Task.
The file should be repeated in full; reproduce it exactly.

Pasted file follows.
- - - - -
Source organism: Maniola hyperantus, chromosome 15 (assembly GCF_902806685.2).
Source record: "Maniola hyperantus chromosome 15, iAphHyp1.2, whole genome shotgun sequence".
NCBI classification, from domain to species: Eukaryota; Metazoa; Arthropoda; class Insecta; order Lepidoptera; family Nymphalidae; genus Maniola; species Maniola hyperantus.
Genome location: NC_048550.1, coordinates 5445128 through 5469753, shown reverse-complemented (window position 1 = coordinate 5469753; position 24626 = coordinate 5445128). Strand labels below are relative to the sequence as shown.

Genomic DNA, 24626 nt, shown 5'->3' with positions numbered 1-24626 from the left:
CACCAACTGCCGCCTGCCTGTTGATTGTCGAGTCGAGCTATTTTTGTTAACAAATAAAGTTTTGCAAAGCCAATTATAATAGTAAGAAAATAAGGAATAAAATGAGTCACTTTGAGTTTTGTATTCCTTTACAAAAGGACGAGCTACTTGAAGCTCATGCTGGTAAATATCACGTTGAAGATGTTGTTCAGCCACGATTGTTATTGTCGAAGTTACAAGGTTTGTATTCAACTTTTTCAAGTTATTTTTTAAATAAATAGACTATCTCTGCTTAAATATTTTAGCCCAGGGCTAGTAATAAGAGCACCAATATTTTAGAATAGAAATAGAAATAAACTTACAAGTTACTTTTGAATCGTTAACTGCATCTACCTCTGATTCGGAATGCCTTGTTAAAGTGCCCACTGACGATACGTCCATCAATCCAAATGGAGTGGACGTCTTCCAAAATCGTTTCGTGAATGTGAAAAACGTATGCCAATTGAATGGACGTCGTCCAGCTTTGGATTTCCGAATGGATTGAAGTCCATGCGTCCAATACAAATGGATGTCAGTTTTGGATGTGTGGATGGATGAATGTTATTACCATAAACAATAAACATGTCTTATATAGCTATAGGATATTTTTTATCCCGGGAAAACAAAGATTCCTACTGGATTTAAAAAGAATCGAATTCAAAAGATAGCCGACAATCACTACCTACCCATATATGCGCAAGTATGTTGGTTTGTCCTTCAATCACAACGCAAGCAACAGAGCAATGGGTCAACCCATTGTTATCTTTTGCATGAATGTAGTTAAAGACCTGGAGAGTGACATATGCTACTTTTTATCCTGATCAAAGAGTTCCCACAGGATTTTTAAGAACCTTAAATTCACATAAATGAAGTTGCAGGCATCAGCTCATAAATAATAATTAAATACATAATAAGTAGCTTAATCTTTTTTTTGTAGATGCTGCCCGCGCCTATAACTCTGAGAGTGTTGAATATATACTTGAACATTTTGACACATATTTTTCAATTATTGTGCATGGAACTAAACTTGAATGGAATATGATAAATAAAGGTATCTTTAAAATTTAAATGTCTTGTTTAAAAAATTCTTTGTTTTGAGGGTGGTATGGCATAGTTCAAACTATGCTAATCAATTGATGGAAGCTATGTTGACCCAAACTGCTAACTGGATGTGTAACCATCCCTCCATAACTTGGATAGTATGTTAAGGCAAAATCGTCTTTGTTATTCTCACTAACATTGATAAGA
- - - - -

Source organism: Maniola hyperantus, chromosome 15 (assembly GCF_902806685.2).
Source record: "Maniola hyperantus chromosome 15, iAphHyp1.2, whole genome shotgun sequence".
NCBI classification, from domain to species: Eukaryota; Metazoa; Arthropoda; class Insecta; order Lepidoptera; family Nymphalidae; genus Maniola; species Maniola hyperantus.
Genome location: NC_048550.1, coordinates 5445128 through 5469753, shown reverse-complemented (window position 1 = coordinate 5469753; position 24626 = coordinate 5445128). Strand labels below are relative to the sequence as shown.

Genomic DNA, 24626 nt, shown 5'->3' with positions numbered 1-24626 from the left:
CACCAACTGCCGCCTGCCTGTTGATTGTCGAGTCGAGCTATTTTTGTTAACAAATAAAGTTTTGCAAAGCCAATTATAATAGTAAGAAAATAAGGAATAAAATGAGTCACTTTGAGTTTTGTATTCCTTTACAAAAGGACGAGCTACTTGAAGCTCATGCTGGTAAATATCACGTTGAAGATGTTGTTCAGCCACGATTGTTATTGTCGAAGTTACAAGGTTTGTATTCAACTTTTTCAAGTTATTTTTTAAATAAATAGACTATCTCTGCTTAAATATTTTAGCCCAGGGCTAGTAATAAGAGCACCAATATTTTAGAATAGAAATAGAAATAAACTTACAAGTTACTTTTGAATCGTTAACTGCATCTACCTCTGATTCGGAATGCCTTGTTAAAGTGCCCACTGACGATACGTCCATCAATCCAAATGGAGTGGACGTCTTCCAAAATCGTTTCGTGAATGTGAAAAACGTATGCCAATTGAATGGACGTCGTCCAGCTTTGGATTTCCGAATGGATTGAAGTCCATGCGTCCAATACAAATGGATGTCAGTTTTGGATGTGTGGATGGATGAATGTTATTACCATAAACAATAAACATGTCTTATATAGCTATAGGATATTTTTTATCCCGGGAAAACAAAGATTCCTACTGGATTTAAAAAGAATCGAATTCAAAAGATAGCCGACAATCACTACCTACCCATATATGCGCAAGTATGTTGGTTTGTCCTTCAATCACAACGCAAGCAACAGAGCAATGGGTCAACCCATTGTTATCTTTTGCATGAATGTAGTTAAAGACCTGGAGAGTGACATATGCTACTTTTTATCCTGATCAAAGAGTTCCCACAGGATTTTTAAGAACCTTAAATTCACATAAATGAAGTTGCAGGCATCAGCTCATAAATAATAATTAAATACATAATAAGTAGCTTAATCTTTTTTTTGTAGATGCTGCCCGCGCCTATAACTCTGAGAGTGTTGAATATATACTTGAACATTTTGACACATATTTTTCAATTATTGTGCATGGAACTAAACTTGAATGGAATATGATAAATAAAGGTATCTTTAAAATTTAAATGTCTTGTTTAAAAAATTCTTTGTTTTGAGGGTGGTATGGCATAGTTCAAACTATGCTAATCAATTGATGGAAGCTATGTTGACCCAAACTGCTAACTGGATGTGTAACCATCCCTCCATAACTTGGATAGTATGTTAAGGCAAAATCGTCTTTGTTATTCTCACTAACATTGATAAGA